x = seq(from = 1,to = 15,by = 0.1)
N = length(x)
eta = 5*x + 10

set.seed(5671)

scale = 1

y = sapply(shapes,function(x){rgamma(1,shape=x,scale=scale)})
mod = glm (y ~ x,family=Gamma(link="inverse"))


My reasoning was that $$\mu = k\theta = 1/\eta$$ so I need a gamma distribution with shape parameter $$k = 1/\eta/\theta$$. My problem is that this was, the coefficients are wildly off (~1.6 for $$x$$ and ~6.4 for intercept). Is it just my input data, or did I miss something?

### EDIT 2

As pointed out in the gamma distribution the $$k$$, the shape parameter is kept constant (as far as I understand GLM assumes that the distributions used are from the natural exponential family, based on this answer and gamma is that with a fixed shape parameter). So we have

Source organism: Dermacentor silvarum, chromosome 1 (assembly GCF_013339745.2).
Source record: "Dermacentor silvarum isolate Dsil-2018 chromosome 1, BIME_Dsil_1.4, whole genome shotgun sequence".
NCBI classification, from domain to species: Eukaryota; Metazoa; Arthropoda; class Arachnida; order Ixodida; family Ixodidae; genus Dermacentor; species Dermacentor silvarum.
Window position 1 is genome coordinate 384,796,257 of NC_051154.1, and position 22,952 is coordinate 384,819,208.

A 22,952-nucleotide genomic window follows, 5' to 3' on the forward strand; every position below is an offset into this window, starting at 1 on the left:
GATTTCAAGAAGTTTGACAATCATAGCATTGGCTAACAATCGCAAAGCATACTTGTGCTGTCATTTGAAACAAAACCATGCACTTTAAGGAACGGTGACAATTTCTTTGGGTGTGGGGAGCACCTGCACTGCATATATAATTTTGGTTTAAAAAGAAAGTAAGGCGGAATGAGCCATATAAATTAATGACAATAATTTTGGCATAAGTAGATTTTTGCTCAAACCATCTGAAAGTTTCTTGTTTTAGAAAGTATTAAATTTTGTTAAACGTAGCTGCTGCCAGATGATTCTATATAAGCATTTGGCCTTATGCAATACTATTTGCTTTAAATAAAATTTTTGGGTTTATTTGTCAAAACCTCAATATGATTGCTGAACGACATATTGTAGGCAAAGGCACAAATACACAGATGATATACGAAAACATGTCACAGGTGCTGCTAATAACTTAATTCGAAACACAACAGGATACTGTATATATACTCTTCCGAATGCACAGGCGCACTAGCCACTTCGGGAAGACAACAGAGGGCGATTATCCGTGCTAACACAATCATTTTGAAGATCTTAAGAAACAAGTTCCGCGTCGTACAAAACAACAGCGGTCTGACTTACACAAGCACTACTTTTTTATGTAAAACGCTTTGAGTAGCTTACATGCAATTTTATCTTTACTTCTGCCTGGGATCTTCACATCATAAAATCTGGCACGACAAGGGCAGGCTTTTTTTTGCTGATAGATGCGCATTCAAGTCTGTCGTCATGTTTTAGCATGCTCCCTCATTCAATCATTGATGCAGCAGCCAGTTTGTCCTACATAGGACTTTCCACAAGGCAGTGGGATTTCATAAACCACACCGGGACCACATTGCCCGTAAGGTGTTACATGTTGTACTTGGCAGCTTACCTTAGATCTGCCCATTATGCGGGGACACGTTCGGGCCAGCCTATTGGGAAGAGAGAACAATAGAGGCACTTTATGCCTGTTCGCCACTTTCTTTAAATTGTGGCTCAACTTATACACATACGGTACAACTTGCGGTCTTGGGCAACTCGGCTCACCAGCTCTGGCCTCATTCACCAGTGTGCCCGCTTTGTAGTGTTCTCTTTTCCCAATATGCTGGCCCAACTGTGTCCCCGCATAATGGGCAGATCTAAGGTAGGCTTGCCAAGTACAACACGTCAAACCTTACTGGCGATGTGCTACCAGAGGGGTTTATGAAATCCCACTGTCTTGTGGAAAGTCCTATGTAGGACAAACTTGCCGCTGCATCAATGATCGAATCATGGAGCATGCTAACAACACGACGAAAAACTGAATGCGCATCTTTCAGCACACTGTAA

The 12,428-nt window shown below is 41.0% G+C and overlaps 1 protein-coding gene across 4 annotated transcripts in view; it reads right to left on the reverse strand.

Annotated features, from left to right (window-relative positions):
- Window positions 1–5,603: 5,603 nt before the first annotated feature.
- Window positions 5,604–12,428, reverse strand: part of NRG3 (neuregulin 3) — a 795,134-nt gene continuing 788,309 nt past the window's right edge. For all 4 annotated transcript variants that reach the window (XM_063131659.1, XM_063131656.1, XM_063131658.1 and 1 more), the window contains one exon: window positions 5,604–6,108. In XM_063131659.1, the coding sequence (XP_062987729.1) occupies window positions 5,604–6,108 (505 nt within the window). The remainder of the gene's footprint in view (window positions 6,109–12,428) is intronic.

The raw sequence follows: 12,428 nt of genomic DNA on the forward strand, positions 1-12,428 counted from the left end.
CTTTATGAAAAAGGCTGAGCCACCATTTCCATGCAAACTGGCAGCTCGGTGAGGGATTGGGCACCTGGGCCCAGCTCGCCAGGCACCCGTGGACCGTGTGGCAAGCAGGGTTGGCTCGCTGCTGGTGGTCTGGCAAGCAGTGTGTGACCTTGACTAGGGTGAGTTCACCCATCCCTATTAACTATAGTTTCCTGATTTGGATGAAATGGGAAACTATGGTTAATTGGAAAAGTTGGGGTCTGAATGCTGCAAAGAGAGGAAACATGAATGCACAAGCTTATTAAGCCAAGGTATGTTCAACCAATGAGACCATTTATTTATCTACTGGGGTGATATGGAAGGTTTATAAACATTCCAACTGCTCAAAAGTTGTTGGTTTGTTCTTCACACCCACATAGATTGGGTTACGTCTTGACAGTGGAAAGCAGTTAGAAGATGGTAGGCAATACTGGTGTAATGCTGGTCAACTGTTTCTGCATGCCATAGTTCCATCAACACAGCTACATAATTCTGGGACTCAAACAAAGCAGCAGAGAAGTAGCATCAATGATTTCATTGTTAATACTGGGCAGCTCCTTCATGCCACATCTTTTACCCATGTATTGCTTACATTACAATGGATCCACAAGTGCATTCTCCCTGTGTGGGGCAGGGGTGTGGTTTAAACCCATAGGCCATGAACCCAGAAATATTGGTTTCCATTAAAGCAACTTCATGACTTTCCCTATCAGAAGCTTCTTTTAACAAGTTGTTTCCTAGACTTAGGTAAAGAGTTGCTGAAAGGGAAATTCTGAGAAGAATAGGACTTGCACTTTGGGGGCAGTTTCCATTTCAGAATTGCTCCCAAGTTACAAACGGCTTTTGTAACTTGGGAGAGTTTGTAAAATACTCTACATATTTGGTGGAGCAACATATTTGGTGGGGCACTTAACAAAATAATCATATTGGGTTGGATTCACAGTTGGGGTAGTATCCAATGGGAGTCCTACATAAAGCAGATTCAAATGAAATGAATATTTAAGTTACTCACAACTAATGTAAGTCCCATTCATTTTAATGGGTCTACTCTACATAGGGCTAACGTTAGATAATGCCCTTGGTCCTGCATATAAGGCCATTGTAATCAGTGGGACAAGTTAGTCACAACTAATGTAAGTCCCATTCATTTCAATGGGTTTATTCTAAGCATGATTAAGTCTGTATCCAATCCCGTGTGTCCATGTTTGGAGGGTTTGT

$$y \sim \Gamma(k,\frac{1}{k\eta})$$

Here is the corrected code that now works:

x = seq(from = 1,to = 15,by = 0.1)
N = length(x)
eta = 5*x + 10

set.seed(5671)

shape = 3

y = sapply(scales,function(x){rgamma(1,shape=shape,scale=x)})
mod = glm (y ~ x,family=Gamma(link="inverse"))
summary(mod)
$$$$


Here's how to generate from a glm (the order of some items can be moved):

2. choose your predictors (IV's) for each observation you want to simulate.

4. Evaluate the linear predictor for each observation.

5. Transform by the inverse of the link function to get the conditional mean for each observation.

6. Choose any other parameters.

7. Sample the distribution at each observation, for which you now have all the parameters.

Let's see how to simulate a simple Gamma GLM with inverse link, following those steps: